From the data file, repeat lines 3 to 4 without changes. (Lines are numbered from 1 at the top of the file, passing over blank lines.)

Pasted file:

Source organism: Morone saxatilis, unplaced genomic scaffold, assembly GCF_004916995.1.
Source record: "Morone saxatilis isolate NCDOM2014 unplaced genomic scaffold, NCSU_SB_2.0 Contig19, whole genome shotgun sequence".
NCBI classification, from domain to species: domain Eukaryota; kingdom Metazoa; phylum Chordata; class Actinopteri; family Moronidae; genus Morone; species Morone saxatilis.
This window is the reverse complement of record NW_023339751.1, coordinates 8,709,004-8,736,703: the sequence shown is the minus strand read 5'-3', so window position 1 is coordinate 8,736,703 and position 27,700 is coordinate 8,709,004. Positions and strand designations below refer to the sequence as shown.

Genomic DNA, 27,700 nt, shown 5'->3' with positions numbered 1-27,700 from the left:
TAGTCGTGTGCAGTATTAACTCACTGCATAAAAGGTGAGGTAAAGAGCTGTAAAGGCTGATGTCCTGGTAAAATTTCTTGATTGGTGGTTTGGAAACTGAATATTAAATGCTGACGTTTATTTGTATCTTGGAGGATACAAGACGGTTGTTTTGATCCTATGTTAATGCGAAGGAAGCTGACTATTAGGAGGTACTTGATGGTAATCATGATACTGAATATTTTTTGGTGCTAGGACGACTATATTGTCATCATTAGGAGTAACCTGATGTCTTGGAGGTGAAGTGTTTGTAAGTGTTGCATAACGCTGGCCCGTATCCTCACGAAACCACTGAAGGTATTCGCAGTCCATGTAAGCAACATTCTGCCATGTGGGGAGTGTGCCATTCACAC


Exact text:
NCBI classification, from domain to species: domain Eukaryota; kingdom Metazoa; phylum Chordata; class Actinopteri; family Moronidae; genus Morone; species Morone saxatilis.
This window is the reverse complement of record NW_023339751.1, coordinates 8,709,004-8,736,703: the sequence shown is the minus strand read 5'-3', so window position 1 is coordinate 8,736,703 and position 27,700 is coordinate 8,709,004. Positions and strand designations below refer to the sequence as shown.